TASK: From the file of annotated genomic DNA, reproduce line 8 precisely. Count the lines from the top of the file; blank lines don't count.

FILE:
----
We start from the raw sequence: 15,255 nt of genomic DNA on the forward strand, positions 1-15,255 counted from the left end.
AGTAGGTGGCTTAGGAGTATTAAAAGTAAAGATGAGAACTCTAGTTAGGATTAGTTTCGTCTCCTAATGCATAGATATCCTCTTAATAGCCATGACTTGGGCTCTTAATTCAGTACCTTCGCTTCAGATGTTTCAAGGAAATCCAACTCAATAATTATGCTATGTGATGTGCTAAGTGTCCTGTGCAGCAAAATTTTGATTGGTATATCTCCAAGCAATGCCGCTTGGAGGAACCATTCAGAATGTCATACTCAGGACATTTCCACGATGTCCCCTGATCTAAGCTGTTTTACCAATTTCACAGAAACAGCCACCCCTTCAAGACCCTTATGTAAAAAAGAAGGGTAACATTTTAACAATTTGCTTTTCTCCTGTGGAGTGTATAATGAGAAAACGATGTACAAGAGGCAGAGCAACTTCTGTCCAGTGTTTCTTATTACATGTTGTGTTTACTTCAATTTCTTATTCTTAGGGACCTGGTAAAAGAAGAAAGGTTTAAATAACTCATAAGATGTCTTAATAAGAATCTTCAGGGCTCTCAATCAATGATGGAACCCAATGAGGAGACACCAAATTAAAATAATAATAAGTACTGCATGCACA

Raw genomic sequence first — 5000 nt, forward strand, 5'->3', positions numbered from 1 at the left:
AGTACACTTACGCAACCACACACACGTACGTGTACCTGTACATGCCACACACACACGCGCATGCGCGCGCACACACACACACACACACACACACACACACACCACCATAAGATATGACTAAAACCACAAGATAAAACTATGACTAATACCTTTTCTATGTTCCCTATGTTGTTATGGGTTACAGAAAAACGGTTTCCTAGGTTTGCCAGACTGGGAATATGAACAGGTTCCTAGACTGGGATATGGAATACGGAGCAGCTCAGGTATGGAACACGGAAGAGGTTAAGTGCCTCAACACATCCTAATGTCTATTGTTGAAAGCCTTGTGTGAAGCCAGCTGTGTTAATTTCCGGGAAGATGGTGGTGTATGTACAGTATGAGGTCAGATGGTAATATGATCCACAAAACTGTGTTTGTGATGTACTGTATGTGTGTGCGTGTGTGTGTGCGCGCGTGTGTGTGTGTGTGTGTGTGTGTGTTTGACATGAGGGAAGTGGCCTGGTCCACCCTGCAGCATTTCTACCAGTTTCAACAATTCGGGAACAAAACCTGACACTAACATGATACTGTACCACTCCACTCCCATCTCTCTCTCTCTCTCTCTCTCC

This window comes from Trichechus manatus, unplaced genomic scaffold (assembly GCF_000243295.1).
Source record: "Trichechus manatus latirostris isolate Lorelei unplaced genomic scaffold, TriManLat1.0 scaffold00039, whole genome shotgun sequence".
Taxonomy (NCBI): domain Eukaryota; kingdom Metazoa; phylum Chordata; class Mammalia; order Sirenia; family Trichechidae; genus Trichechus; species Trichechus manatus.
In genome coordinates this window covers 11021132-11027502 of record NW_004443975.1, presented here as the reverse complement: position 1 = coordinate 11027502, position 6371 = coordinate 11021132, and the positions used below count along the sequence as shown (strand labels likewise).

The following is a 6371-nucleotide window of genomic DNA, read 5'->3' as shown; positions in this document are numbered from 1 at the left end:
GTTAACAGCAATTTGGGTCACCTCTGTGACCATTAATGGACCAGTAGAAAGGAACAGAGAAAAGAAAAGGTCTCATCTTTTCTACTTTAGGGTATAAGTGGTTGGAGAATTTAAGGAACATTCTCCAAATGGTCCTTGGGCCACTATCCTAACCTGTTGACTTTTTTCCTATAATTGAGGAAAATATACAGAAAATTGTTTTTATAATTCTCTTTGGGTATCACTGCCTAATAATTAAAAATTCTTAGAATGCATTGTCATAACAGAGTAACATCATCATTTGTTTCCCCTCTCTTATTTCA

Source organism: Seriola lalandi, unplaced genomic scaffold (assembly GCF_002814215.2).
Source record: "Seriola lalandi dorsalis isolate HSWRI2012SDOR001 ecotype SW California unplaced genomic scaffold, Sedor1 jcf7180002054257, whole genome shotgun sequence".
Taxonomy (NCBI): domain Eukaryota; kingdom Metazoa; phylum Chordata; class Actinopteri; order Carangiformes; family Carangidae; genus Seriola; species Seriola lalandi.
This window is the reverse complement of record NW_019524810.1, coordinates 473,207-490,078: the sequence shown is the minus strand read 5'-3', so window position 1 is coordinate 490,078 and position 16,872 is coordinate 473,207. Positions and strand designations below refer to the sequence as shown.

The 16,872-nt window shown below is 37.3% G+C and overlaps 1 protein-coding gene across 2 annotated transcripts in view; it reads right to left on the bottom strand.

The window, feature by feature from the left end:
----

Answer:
In genome coordinates this window covers 11021132-11027502 of record NW_004443975.1, presented here as the reverse complement: position 1 = coordinate 11027502, position 6371 = coordinate 11021132, and the positions used below count along the sequence as shown (strand labels likewise).